What’s Genocide?

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Genocide is the planned, systematic, and deliberate destruction of a particular cultural, ethnic, political, religious, or racial group. Examples include the Holocaust, Bosnia, Rwanda, and Darfur. The term was coined in 1944 by Raphael Lemkin, who fled Poland before the Nazis took over. Genocide can be gradual and difficult to identify, and can include murder, sterilization, and undermining the group’s quality of life. The United Nations outlawed genocide in 1948, but has been accused of being slow to act. Other examples include the mass extermination of Armenian Christians, Stalin’s forced labor camps, and the Rape of Nanjing.

The term “genocide” is used to refer to a planned, systematic and deliberate destruction of a particular cultural, ethnic, political, religious or racial group. Numerous examples of genocides can be found throughout history; some notable 20th-century genocides occurred under the Nazis during the Holocaust, in Bosnia under Slobodan Milosevic, and in the African regions of Rwanda and Darfur. Collectively, the international community agrees that genocide is a heinous act and several attempts have been made to intervene in overt genocide.

This term was coined in 1944 by Raphael Lemkin, a man he knew he was talking about, as he fled Poland just before the Nazis took over. According to Lemkin, genocide is not necessarily something that happens all at once; it can be extremely gradual but still aimed at the ultimate goal of total annihilation. This can make the identification of genocide difficult at times, because it may have already advanced by the time outside observers realize what is happening.

There are several ways to carry out a genocide. Outright murder of the group in question is common, of course, as is inflicting grievous injury leading to the mass loss of life. Even genocide can be more insidious; for example, group members may be forced to undergo sterilization and their children may be taken from them and raised as children of another ethnic group. Another trait common to many genocides is the deliberate undermining of the group’s quality of life, as seen in Poland when Jews were forced into ghettos. By creating untenable life situations, taking away the ability to reproduce, and killing people in an ethnic group, a genocide will slowly but steadily ensure that the group is annihilated.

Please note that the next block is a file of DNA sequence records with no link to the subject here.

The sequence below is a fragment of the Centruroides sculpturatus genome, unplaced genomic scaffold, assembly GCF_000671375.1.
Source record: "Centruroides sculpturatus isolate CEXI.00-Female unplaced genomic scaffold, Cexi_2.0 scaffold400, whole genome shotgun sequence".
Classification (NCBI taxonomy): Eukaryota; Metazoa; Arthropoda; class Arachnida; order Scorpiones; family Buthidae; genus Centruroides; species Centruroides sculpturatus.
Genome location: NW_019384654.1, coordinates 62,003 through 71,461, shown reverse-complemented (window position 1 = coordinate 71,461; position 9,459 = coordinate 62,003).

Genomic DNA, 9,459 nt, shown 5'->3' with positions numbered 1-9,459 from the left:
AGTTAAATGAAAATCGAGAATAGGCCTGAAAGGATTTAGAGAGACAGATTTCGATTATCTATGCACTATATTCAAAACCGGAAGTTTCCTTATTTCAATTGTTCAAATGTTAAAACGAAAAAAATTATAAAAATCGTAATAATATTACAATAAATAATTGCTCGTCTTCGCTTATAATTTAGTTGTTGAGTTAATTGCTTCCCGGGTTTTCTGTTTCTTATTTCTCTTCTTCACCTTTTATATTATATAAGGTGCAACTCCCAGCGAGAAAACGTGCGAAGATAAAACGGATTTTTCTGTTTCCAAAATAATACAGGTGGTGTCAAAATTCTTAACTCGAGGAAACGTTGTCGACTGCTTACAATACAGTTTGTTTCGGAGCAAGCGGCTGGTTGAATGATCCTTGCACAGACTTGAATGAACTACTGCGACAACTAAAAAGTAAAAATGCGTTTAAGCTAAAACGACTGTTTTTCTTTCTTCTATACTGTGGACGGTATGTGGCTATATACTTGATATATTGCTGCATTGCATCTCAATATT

In 1948, the United Nations General Assembly passed a law outlawing genocide and clearly defining the term, in the interest of clearing up confusion. Since then, several government leaders have been prosecuted for genocide and several cases of genocide have been identified and addressed. However, the United Nations has been accused of being slow to act in situations where genocide is suspected.

Some other examples of genocide include the mass extermination of Armenian Christians in Turkey in the early part of the 20th century, Stalin’s forced labor marches and camps in Russia, and the infamous Rape of Nanjing which was perpetrated by Japanese forces in the early stages of the Second World War. World War.

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